Thorough Cleaning Can Save Lives
In today’s world of cleaning, we run the risk of answering questions nobody is asking. Instead, we need to hone in on what really matters; saving lives through better, more thorough cleaning.
At the end of the day, does the fact that your organization is “green cleaning” really matter if building occupants are getting sick due to inadequately addressing high touch surfaces? Does the fact that you have great patient satisfaction scores really matter when your hospital contributes to a national travesty (over 100,000 patients die of healthcare associated infections every year)?
As long as environmental surfaces are inadequately processed (cleaning is a process of specific, prescribed steps that lead to a clean, safe disinfected environment), the best hand hygiene program will fail.
Adding to the problem of inadequately processed high touch surfaces is the fact that deadly pathogens such as MRSA, VRE, Acinetobacter, C. diff and others can remain on surfaces for extended periods of time (greater than 150 days). Patients, visitors and staff don’t realize the potential danger that remains on surfaces after the Housekeeper finishes her daily chores and parts with a cheerful, “Have a nice day!”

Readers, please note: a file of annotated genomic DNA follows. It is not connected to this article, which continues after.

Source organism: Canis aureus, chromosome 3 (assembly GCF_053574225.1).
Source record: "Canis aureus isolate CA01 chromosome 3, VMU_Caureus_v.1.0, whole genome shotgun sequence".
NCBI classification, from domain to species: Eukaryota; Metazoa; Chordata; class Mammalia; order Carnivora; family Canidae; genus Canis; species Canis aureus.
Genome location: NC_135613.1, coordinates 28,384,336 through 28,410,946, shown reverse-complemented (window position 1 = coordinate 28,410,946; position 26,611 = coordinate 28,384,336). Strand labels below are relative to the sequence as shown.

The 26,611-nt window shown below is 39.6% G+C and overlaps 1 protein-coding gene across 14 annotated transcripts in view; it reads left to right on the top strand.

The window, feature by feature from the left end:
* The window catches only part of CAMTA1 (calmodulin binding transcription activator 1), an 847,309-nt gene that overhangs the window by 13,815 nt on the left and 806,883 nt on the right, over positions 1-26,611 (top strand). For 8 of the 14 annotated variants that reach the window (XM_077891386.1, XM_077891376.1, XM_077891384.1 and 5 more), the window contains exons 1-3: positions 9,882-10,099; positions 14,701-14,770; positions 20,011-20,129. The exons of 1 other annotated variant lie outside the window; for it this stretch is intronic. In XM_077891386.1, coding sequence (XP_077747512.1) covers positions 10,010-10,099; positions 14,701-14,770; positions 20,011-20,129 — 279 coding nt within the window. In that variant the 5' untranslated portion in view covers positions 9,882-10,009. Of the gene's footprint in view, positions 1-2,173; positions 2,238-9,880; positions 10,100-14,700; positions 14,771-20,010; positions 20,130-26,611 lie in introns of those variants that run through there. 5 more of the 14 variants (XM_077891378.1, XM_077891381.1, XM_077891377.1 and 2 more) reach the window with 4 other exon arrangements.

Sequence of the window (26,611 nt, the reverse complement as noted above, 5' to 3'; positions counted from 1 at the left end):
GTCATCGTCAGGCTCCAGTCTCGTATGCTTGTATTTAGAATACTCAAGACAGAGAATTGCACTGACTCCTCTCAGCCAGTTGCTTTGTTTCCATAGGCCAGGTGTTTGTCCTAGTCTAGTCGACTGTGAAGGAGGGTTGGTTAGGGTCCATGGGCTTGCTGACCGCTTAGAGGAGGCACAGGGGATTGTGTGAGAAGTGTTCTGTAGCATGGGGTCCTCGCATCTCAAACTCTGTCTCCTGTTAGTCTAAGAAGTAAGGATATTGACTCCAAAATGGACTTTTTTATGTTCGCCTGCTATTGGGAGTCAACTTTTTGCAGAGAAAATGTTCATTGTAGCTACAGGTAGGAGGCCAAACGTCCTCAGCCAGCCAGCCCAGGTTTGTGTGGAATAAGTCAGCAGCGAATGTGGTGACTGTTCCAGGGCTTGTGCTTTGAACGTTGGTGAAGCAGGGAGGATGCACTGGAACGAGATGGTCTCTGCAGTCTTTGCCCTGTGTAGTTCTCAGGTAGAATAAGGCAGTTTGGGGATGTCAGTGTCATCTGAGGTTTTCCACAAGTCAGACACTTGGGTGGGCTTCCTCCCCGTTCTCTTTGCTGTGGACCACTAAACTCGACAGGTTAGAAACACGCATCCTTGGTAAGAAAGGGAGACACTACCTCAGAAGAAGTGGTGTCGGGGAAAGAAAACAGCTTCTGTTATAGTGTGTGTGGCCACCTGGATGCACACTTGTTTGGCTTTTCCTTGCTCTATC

Research clearly links the hospital environment to HAI’s so there’s no excuse for not adequately addressing environmental hygiene. Here are some points to consider:
• Hospital rooms are not cleaned well (AJIC 2006; ICHE 2008)
• Previously contaminated rooms increase transmission risks (Sturdis 2008)
• Cleaning can be improved in hospitals (ICHE 2008; Hayden 2006)
• Decreased environmental contamination with improved cleaning (Hayden 2006; Huang 2008)
• Decreasing pathogens with improved cleaning outcomes (Hayden 2006; Datta 2009)
In an effort to draw attention to the importance of a clean, safe and disinfected environment, requirements, recommendations by standards bodies and health agencies are recommending that data be used to measure progress:
• CDC — Guidelines for Environmental Infection Control in Health Care
• CMS — Infection Control program must include appropriate monitoring of housekeeping
• Institute for Healthcare Improvement—Hospitals should use immediate feedback mechanisms to assess cleaning
• Joint Commission—Use data analysis to identify and resolve environmental issues
• State of California — Constant evaluation and monitoring of a sanitary environment
My advice to you is to involve Infection Preventionists (IP’s) in an ongoing program of monitoring the effectiveness of your environmental hygiene program. Ask the right questions and seek to understand the benefits of saving lives through better cleaning.
J. Darrel Hicks, REH, CHESP, is the author of "Infection Control For Dummies" and has over 30 years of experience in the jan/san industry. Hicks has served as past president of IEHA and remains an active member of ASHES. He can be reached at through his website at www.darrelhicks.com or by email at firstname.lastname@example.org.